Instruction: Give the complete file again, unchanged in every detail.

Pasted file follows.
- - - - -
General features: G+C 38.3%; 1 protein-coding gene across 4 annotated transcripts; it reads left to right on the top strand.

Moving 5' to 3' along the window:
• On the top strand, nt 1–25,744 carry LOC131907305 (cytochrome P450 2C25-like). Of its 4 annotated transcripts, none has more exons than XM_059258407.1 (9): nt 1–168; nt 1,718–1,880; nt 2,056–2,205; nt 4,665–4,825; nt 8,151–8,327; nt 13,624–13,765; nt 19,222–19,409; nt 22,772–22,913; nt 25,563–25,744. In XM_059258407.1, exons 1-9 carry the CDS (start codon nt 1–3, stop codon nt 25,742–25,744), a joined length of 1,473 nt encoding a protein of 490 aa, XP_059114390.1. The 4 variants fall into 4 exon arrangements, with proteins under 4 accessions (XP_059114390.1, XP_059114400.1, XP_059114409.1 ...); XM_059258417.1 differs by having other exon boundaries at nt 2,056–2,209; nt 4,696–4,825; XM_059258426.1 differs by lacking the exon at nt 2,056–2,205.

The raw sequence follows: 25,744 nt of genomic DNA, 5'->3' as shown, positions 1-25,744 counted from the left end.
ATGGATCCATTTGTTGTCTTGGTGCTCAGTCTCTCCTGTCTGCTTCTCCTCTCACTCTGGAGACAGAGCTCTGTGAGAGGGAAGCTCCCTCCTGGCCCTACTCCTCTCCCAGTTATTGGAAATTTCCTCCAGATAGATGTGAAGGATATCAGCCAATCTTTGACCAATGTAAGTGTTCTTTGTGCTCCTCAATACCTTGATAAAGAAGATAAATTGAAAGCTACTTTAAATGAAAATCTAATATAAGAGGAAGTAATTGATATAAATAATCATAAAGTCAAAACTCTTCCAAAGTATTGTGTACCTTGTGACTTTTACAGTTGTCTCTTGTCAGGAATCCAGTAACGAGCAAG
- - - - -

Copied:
General features: G+C 38.3%; 1 protein-coding gene across 4 annotated transcripts; it reads left to right on the top strand.

Moving 5' to 3' along the window:
• On the top strand, nt 1–25,744 carry LOC131907305 (cytochrome P450 2C25-like). Of its 4 annotated transcripts, none has more exons than XM_059258407.1 (9): nt 1–168; nt 1,718–1,880; nt 2,056–2,205; nt 4,665–4,825; nt 8,151–8,327; nt 13,624–13,765; nt 19,222–19,409; nt 22,772–22,913; nt 25,563–25,744. In XM_059258407.1, exons 1-9 carry the CDS (start codon nt 1–3, stop codon nt 25,742–25,744), a joined length of 1,473 nt encoding a protein of 490 aa, XP_059114390.1. The 4 variants fall into 4 exon arrangements, with proteins under 4 accessions (XP_059114390.1, XP_059114400.1, XP_059114409.1 ...); XM_059258417.1 differs by having other exon boundaries at nt 2,056–2,209; nt 4,696–4,825; XM_059258426.1 differs by lacking the exon at nt 2,056–2,205.

The raw sequence follows: 25,744 nt of genomic DNA, 5'->3' as shown, positions 1-25,744 counted from the left end.
ATGGATCCATTTGTTGTCTTGGTGCTCAGTCTCTCCTGTCTGCTTCTCCTCTCACTCTGGAGACAGAGCTCTGTGAGAGGGAAGCTCCCTCCTGGCCCTACTCCTCTCCCAGTTATTGGAAATTTCCTCCAGATAGATGTGAAGGATATCAGCCAATCTTTGACCAATGTAAGTGTTCTTTGTGCTCCTCAATACCTTGATAAAGAAGATAAATTGAAAGCTACTTTAAATGAAAATCTAATATAAGAGGAAGTAATTGATATAAATAATCATAAAGTCAAAACTCTTCCAAAGTATTGTGTACCTTGTGACTTTTACAGTTGTCTCTTGTCAGGAATCCAGTAACGAGCAAG